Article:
review by Elias
16 May 2003
Moskowitz, a political adster in Philadelphia, has made a quaintly
interesting, but too long (at 128 minutes), self-involved
docu-mystery for the literary-minded. If this was an E! Mysteries & Scandals episode of Survivor, there'd be just one winner (natch), but you wouldn’t be
able to find him and hand over the million bucks. The filmmaker,
having discovered a ragged paperback that he bought decades earlier
and left it unread until 1998, has oddly allowed the book to take
over his life after a revelatory reading or two or more. (The
binding on that volume has shattered under heavy use.) He went off
in search of the author and made a movie about his quest.
positioning himself in front of his own camera, à
la Michael Moore, Moskowitz may share the same initials as
last year's bulls-eye for the National Rifle Association and
Charlton Heston Fan Club, but there's not a smidgeon of muckraking
in sight in Stone Reader.
Too bad; it could use some yellow journalism to liven it up. Or a
little more comedy. It could also use a good editorial whacking, to
eliminate a great deal of the banal, tangential linkage the
filmmaker insists on using to flesh out his personal statement.
While Moore populates his films with acerbic wit and sarcasm,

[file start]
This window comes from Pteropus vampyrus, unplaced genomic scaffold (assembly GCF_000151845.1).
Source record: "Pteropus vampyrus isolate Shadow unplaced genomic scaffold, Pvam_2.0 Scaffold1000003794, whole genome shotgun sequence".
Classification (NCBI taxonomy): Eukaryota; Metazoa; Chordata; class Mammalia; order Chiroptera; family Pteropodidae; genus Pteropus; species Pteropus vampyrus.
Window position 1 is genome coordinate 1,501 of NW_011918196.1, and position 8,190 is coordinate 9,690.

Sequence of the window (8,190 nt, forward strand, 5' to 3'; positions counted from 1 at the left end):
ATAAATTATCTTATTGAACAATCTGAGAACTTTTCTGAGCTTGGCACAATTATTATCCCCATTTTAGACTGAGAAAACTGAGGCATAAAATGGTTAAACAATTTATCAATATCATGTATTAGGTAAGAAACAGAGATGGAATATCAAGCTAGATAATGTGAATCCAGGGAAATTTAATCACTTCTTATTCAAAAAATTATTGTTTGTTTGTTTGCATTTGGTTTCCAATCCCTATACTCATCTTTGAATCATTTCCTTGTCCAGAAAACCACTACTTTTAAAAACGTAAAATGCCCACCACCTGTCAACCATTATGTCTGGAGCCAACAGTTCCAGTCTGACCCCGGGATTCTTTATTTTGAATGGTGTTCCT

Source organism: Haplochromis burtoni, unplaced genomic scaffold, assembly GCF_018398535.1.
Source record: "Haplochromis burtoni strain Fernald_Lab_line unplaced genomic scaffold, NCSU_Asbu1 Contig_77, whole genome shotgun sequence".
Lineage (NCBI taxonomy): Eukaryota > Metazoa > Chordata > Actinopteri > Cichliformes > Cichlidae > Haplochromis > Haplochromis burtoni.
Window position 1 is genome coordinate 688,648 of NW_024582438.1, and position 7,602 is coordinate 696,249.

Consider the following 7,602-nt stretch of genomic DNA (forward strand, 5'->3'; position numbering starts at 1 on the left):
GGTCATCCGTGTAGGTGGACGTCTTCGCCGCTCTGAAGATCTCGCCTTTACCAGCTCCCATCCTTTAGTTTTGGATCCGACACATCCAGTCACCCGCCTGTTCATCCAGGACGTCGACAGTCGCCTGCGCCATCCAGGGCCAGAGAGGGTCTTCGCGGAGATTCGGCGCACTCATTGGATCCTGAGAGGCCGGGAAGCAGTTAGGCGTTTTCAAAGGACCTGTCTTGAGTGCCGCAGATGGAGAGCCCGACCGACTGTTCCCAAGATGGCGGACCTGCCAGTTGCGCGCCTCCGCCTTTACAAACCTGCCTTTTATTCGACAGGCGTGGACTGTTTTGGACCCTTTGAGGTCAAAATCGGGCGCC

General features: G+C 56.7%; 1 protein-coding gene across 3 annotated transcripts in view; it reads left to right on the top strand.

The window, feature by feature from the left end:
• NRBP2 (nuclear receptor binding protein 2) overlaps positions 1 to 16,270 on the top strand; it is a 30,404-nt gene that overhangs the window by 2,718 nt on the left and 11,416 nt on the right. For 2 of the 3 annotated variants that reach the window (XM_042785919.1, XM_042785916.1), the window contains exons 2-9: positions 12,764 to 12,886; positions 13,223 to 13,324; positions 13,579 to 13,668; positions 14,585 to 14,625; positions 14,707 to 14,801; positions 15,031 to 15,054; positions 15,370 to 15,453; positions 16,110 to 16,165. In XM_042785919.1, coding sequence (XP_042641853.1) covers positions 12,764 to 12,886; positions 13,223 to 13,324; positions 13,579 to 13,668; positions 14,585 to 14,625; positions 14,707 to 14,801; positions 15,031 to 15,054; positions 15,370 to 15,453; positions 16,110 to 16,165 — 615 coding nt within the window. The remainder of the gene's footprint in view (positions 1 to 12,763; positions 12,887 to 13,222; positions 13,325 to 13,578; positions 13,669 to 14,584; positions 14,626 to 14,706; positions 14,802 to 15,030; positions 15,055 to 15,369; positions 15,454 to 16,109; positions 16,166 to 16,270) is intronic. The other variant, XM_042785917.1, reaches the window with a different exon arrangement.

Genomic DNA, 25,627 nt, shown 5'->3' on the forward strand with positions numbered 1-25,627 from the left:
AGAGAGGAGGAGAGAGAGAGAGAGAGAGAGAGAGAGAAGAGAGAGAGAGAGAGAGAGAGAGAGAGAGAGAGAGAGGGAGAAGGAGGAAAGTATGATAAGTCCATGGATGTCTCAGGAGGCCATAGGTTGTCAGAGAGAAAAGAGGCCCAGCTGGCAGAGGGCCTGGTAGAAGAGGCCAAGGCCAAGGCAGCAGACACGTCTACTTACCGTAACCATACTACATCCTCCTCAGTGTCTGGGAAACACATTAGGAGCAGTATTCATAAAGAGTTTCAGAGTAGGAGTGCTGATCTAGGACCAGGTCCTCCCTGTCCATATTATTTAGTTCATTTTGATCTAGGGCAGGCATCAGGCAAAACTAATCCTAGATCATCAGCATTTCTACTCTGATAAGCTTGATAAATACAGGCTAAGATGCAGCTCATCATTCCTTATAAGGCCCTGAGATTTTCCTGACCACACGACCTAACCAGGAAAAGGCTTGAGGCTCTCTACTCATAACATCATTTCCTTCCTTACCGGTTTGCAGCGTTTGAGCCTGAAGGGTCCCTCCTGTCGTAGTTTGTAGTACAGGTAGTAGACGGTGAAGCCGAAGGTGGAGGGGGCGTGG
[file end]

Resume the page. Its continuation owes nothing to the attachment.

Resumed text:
Moskowitz goes for an uncomplicated proselytizing to the unknowing
masses that one of America's greatest authors, one Dow Mossman,
wrote one heck of a 552-page novel, The
Stones of Summer, thirty-plus years ago. The director embarks on
a two-year expedition for his holy grail, i.e. Looking for Mr.
Mossman, a one-shot wonder who disappeared off the face of the
earth, as the filmmaker tells us.
what's left at the core of Stone Reader is generally choice stuff, interviews with
people—friends of the director, New York Times book critic, former
editor-in-chief, literary agent, several authors and college
professors—that all too often bear out 1) that they have no idea
where Mossman is (i.e., a running gag), 2) that this is a strange,
obsessive way to behave (is there a doctor in the house?), and/or 3)
call me if you find him. Translation:
you do the legwork, I'll help cut the cake, but I probably won't
reprint the book.
As a profession
film and copyright researcher (and obsessive genealogist who knows
how to find more than a few cousins), I immediately began to wonder
why, once I became aware of the film's premise, it took so long for
Moskowitz to seek out the illusive one-hit author, akin to locating
other such singular-work novelists, including Harper Lee (To Kill a Mockingbird). Mentioning Lee gave me a chill, as I had
researched his book for several clients through the years, on the
basis that its filmed adaptation had fallen into the public domain.
It hadn't been terribly difficult for me to locate Lee's agent.
Could I accomplish the same thing Moskowitz spent two years
sleuthing for and over two hours recounting said search? Well, the
day after I saw this film I visited the Copyright Office and